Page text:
Moneyball (2011, Bennett Miller) – Review

Ahhh Baseball…. Anyone for a game of futuristic cricket with imaginary, subjectively placed stumps and lots of spitting? 

In 2002 the Oakland A’s went on a record breaking 20 game winning streak.  Having been stripped of their star players in the off-season and shackled by a relatively small budget it was a remarkable run.  Directed by Bennett Miller (Capote) and penned by not one but two Oscar winning writers, Steven Zaillian (Schindlers List) and the red hot Aaron Sorkin (The Social Network), ‘Moneyball’ follows the ups and downs of the A’s season and the personal journey of their General Manager Billy Beane (Brad Pitt).

Being British my experience of Baseball has been limited to watching the occasional game on holiday and playing rounders with a tennis racket at primary school (where I would regularly hit timely home-runs and make telling contributions from a variety of positions in the field).   I’m therefore completely ill-equipped to make any comment on the accuracy of the storytelling and portrayal of real life events and characters.  All I can say is that as a massive sport fan, I was in my element.  It’s an amazing sporting story that is vividly brought back to life.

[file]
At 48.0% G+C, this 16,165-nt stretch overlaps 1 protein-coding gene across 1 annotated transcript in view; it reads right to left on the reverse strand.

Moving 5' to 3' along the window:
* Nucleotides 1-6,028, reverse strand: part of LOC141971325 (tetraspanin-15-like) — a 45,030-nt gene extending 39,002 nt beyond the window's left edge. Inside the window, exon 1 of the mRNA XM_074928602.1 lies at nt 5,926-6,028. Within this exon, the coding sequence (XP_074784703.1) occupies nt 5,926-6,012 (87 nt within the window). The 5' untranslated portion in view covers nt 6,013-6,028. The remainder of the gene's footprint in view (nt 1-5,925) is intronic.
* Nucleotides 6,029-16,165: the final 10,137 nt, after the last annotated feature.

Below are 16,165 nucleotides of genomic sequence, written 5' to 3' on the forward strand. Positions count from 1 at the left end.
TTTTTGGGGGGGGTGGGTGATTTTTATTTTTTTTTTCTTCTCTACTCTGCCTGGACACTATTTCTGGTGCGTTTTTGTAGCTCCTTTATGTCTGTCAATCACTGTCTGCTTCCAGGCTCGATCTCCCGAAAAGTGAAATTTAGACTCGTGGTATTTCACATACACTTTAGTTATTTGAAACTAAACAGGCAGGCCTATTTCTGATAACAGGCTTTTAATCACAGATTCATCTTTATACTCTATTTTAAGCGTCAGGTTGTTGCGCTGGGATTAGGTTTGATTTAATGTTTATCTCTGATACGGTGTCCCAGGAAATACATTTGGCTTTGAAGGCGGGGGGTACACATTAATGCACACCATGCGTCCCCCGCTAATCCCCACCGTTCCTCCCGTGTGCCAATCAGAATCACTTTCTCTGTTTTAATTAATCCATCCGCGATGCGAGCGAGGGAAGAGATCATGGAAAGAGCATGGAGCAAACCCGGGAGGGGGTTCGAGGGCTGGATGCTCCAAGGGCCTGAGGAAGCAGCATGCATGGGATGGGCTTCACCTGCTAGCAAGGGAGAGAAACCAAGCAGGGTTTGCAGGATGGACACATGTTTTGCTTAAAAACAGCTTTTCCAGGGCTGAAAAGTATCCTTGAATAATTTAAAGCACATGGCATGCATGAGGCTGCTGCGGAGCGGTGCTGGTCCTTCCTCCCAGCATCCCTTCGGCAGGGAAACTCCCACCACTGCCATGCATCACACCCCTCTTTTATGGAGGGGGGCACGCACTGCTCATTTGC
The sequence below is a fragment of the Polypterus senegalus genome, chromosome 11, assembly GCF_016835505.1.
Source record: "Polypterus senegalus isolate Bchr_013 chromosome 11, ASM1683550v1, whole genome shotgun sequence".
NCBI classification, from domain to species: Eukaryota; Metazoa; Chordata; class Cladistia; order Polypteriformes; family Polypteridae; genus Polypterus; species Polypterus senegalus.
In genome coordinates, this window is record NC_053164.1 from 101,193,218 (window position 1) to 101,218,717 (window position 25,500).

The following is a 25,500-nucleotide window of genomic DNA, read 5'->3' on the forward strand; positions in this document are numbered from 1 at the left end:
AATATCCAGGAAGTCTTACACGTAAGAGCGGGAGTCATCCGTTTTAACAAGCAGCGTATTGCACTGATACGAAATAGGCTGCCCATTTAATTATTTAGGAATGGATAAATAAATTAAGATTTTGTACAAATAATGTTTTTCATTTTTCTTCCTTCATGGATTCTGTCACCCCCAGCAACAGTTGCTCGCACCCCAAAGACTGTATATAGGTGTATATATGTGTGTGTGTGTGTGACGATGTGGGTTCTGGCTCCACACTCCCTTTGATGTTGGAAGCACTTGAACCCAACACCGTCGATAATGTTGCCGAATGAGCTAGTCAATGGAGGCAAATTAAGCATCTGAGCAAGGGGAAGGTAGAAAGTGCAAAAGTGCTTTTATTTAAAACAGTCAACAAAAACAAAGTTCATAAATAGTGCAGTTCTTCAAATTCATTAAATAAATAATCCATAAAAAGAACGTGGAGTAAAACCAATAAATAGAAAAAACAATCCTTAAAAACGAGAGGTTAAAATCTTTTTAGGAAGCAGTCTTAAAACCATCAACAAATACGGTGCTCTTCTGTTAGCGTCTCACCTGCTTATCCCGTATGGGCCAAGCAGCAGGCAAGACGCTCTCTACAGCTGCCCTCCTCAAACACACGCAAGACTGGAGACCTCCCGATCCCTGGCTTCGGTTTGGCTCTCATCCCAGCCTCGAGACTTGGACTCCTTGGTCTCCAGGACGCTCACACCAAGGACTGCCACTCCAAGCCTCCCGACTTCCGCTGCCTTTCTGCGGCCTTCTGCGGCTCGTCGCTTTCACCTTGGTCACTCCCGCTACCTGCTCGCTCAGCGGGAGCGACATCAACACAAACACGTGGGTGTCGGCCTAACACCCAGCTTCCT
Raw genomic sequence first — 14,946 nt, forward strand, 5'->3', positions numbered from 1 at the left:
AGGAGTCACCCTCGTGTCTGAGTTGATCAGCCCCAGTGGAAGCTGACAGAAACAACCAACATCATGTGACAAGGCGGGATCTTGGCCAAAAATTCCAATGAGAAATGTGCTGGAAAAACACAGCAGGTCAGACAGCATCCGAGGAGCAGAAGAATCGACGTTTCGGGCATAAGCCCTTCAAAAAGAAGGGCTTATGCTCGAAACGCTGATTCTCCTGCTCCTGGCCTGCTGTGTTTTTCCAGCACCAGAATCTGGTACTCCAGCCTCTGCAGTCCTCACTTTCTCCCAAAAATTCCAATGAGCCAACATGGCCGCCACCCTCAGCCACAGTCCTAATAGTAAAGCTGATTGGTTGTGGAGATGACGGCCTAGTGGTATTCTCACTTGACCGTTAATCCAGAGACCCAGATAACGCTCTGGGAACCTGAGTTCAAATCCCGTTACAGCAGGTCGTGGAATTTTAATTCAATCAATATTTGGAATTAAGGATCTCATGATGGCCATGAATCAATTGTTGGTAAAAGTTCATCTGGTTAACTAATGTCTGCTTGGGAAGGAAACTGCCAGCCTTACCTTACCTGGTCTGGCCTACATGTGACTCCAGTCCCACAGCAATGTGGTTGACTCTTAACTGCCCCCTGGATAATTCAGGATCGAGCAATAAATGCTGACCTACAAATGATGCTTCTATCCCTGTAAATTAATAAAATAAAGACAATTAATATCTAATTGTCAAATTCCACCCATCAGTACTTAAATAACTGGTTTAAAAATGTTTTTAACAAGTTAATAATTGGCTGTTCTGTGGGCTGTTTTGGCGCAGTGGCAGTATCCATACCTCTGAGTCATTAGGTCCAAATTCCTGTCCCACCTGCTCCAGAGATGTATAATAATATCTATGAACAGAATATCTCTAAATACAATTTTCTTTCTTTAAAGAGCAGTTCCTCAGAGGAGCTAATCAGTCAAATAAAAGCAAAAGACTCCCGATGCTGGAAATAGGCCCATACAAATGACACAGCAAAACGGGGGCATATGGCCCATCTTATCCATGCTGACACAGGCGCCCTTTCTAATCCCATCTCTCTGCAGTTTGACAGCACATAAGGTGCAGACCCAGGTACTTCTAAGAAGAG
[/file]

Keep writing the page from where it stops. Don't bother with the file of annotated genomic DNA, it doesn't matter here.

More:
Billy Beane, frustrated by his team’s inability to hold onto its star players due to the massive financial gap between the A’s and bigger clubs, embraces a revolutionary new method of  rating potential transfer targets and analysing the game.  The method is brought to Beane’s attention by a nerdy, overweight Economics graduate called Peter Brand (Jonah Hill), who seems to fit into the world of professional sport about as well as Barney would on the Death Star.   His method isn’t based on the traditional subjective traits used by scouts, such as a players technique or jawline, instead it is driven by statistics. It proves to be a controversial move.  Beane has put his neck on the line by alienating his now redundant scouting team and assembling a team of misfits and MLB rejects around Brand’s theory.   After a poor start to the season he is under pressure and battling the baseball establishment. If the gamble doesn’t pay off and the season is a failure, his reputation will be damaged beyond repair.  Gradually though results change and the rest as they say, is history…


 It’s not an easy business recreating great sporting moments, many such as ‘Invictus’ have failed.  After all you can’t beat the real thing.  In this case though, I was sucked in by the real life footage/commentary, which is used to terrific dramatic effect and seamlessly linked with the filmed scenes.  It also adds a bit of a timeless quality to the film.   My lack of knowledge/complete ignorance of the events certainly helped as well, I had no idea if they were going to win that unbelievable 20th game, or if they would then go on to win the World Series.   As that 20th game began slipping away from a seemingly unassailable lead, I was sinking into my chair.  As a sport fan I’ve experienced that horrible feeling too often before…it hurts (I’ve tried hard to bury my memories of Scotland leading Wales by 10 points with 2 minutes to go in the 2010 Six Nations, only to concede 17 points in 120 seconds to lose by 7!)